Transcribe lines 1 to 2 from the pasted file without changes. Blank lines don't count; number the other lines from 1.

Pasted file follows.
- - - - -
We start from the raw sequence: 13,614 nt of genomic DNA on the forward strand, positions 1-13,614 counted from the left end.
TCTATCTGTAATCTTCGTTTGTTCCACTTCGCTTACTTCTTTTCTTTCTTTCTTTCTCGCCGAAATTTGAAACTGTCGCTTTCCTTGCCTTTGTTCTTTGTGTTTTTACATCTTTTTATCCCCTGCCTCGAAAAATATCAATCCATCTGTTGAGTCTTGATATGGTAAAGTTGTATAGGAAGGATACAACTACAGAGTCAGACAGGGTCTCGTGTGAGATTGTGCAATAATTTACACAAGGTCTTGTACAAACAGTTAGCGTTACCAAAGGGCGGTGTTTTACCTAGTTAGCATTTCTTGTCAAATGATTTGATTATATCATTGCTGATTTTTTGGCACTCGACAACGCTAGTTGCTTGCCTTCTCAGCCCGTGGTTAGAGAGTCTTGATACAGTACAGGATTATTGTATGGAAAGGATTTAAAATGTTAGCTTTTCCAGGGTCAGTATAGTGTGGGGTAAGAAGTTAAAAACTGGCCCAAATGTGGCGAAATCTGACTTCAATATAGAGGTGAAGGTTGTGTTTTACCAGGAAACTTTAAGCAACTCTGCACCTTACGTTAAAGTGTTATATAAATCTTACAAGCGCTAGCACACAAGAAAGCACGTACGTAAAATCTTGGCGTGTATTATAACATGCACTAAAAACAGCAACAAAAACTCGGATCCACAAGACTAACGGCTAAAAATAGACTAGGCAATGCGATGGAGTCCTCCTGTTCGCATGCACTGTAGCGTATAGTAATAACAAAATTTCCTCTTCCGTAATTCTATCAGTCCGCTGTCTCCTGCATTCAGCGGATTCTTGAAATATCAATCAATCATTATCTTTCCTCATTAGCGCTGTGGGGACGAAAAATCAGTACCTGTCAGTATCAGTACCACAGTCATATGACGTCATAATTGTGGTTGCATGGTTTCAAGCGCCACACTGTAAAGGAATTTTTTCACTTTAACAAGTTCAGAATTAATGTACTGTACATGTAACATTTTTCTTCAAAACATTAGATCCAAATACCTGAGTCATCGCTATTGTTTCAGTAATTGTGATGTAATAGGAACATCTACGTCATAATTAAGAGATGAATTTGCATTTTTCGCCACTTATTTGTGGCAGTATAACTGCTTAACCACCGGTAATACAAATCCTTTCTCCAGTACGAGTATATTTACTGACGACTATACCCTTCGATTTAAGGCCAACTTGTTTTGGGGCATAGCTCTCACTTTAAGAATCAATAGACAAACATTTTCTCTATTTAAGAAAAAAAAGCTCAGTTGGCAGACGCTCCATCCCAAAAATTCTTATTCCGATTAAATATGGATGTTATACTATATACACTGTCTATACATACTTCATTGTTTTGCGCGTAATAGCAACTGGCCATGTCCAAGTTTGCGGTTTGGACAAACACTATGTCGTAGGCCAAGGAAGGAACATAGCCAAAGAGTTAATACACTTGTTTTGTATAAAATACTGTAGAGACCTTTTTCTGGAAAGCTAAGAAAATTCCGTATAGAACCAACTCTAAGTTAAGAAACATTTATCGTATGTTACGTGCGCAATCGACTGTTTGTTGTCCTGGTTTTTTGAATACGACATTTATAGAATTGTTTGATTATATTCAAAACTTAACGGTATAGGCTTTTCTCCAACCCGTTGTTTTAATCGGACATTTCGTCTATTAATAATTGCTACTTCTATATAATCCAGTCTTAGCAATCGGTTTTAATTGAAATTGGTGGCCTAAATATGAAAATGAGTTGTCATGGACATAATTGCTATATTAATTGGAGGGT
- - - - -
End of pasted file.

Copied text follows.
We start from the raw sequence: 13,614 nt of genomic DNA on the forward strand, positions 1-13,614 counted from the left end.
TCTATCTGTAATCTTCGTTTGTTCCACTTCGCTTACTTCTTTTCTTTCTTTCTTTCTCGCCGAAATTTGAAACTGTCGCTTTCCTTGCCTTTGTTCTTTGTGTTTTTACATCTTTTTATCCCCTGCCTCGAAAAATATCAATCCATCTGTTGAGTCTTGATATGGTAAAGTTGTATAGGAAGGATACAACTACAGAGTCAGACAGGGTCTCGTGTGAGATTGTGCAATAATTTACACAAGGTCTTGTACAAACAGTTAGCGTTACCAAAGGGCGGTGTTTTACCTAGTTAGCATTTCTTGTCAAATGATTTGATTATATCATTGCTGATTTTTTGGCACTCGACAACGCTAGTTGCTTGCCTTCTCAGCCCGTGGTTAGAGAGTCTTGATACAGTACAGGATTATTGTATGGAAAGGATTTAAAATGTTAGCTTTTCCAGGGTCAGTATAGTGTGGGGTAAGAAGTTAAAAACTGGCCCAAATGTGGCGAAATCTGACTTCAATATAGAGGTGAAGGTTGTGTTTTACCAGGAAACTTTAAGCAACTCTGCACCTTACGTTAAAGTGTTATATAAATCTTACAAGCGCTAGCACACAAGAAAGCACGTACGTAAAATCTTGGCGTGTATTATAACATGCACTAAAAACAGCAACAAAAACTCGGATCCACAAGACTAACGGCTAAAAATAGACTAGGCAATGCGATGGAGTCCTCCTGTTCGCATGCACTGTAGCGTATAGTAATAACAAAATTTCCTCTTCCGTAATTCTATCAGTCCGCTGTCTCCTGCATTCAGCGGATTCTTGAAATATCAATCAATCATTATCTTTCCTCATTAGCGCTGTGGGGACGAAAAATCAGTACCTGTCAGTATCAGTACCACAGTCATATGACGTCATAATTGTGGTTGCATGGTTTCAAGCGCCACACTGTAAAGGAATTTTTTCACTTTAACAAGTTCAGAATTAATGTACTGTACATGTAACATTTTTCTTCAAAACATTAGATCCAAATACCTGAGTCATCGCTATTGTTTCAGTAATTGTGATGTAATAGGAACATCTACGTCATAATTAAGAGATGAATTTGCATTTTTCGCCACTTATTTGTGGCAGTATAACTGCTTAACCACCGGTAATACAAATCCTTTCTCCAGTACGAGTATATTTACTGACGACTATACCCTTCGATTTAAGGCCAACTTGTTTTGGGGCATAGCTCTCACTTTAAGAATCAATAGACAAACATTTTCTCTATTTAAGAAAAAAAAGCTCAGTTGGCAGACGCTCCATCCCAAAAATTCTTATTCCGATTAAATATGGATGTTATACTATATACACTGTCTATACATACTTCATTGTTTTGCGCGTAATAGCAACTGGCCATGTCCAAGTTTGCGGTTTGGACAAACACTATGTCGTAGGCCAAGGAAGGAACATAGCCAAAGAGTTAATACACTTGTTTTGTATAAAATACTGTAGAGACCTTTTTCTGGAAAGCTAAGAAAATTCCGTATAGAACCAACTCTAAGTTAAGAAACATTTATCGTATGTTACGTGCGCAATCGACTGTTTGTTGTCCTGGTTTTTTGAATACGACATTTATAGAATTGTTTGATTATATTCAAAACTTAACGGTATAGGCTTTTCTCCAACCCGTTGTTTTAATCGGACATTTCGTCTATTAATAATTGCTACTTCTATATAATCCAGTCTTAGCAATCGGTTTTAATTGAAATTGGTGGCCTAAATATGAAAATGAGTTGTCATGGACATAATTGCTATATTAATTGGAGGGT